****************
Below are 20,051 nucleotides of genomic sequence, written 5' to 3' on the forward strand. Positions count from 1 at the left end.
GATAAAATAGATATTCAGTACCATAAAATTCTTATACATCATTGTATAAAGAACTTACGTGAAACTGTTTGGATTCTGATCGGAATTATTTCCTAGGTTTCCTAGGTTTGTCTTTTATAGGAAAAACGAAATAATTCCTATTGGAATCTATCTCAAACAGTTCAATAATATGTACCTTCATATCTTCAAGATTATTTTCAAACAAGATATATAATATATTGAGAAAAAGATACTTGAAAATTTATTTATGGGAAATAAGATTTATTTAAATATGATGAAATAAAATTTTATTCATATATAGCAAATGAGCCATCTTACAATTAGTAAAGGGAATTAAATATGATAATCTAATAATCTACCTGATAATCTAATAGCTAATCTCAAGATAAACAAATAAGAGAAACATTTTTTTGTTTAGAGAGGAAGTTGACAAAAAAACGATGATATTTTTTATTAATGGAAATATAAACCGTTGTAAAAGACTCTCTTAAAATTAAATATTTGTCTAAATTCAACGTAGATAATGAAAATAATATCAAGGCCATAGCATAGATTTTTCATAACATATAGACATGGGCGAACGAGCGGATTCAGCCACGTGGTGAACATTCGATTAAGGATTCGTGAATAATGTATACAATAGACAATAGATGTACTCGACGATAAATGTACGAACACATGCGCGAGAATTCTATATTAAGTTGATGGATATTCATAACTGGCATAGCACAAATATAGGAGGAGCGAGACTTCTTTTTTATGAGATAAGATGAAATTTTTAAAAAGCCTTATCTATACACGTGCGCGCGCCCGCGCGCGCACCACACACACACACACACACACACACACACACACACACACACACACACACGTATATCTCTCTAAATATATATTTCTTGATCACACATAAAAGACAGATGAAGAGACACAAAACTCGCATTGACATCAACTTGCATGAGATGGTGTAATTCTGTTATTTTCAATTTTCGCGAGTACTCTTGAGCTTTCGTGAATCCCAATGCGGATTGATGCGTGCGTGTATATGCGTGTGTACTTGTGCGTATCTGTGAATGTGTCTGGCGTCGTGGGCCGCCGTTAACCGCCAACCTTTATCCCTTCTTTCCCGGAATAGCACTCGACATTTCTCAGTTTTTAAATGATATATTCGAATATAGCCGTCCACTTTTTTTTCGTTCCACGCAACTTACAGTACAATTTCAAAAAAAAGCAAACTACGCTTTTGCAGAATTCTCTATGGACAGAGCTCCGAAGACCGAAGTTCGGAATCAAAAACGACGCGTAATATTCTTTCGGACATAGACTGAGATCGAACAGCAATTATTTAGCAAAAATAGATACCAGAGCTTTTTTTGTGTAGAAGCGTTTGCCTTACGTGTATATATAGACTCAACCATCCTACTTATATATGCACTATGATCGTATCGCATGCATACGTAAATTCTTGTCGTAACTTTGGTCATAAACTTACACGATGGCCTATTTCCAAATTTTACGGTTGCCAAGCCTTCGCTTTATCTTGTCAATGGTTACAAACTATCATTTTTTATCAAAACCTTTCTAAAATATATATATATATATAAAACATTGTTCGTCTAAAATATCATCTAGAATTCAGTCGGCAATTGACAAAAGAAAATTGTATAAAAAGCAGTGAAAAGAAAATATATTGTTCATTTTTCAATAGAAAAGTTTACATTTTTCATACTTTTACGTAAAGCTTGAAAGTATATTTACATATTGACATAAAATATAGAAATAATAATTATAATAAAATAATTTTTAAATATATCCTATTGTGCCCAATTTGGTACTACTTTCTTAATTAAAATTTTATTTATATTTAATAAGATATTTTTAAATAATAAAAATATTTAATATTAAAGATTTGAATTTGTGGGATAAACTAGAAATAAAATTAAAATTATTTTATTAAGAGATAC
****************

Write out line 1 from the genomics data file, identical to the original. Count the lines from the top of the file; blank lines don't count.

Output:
Below are 20,051 nucleotides of genomic sequence, written 5' to 3' on the forward strand. Positions count from 1 at the left end.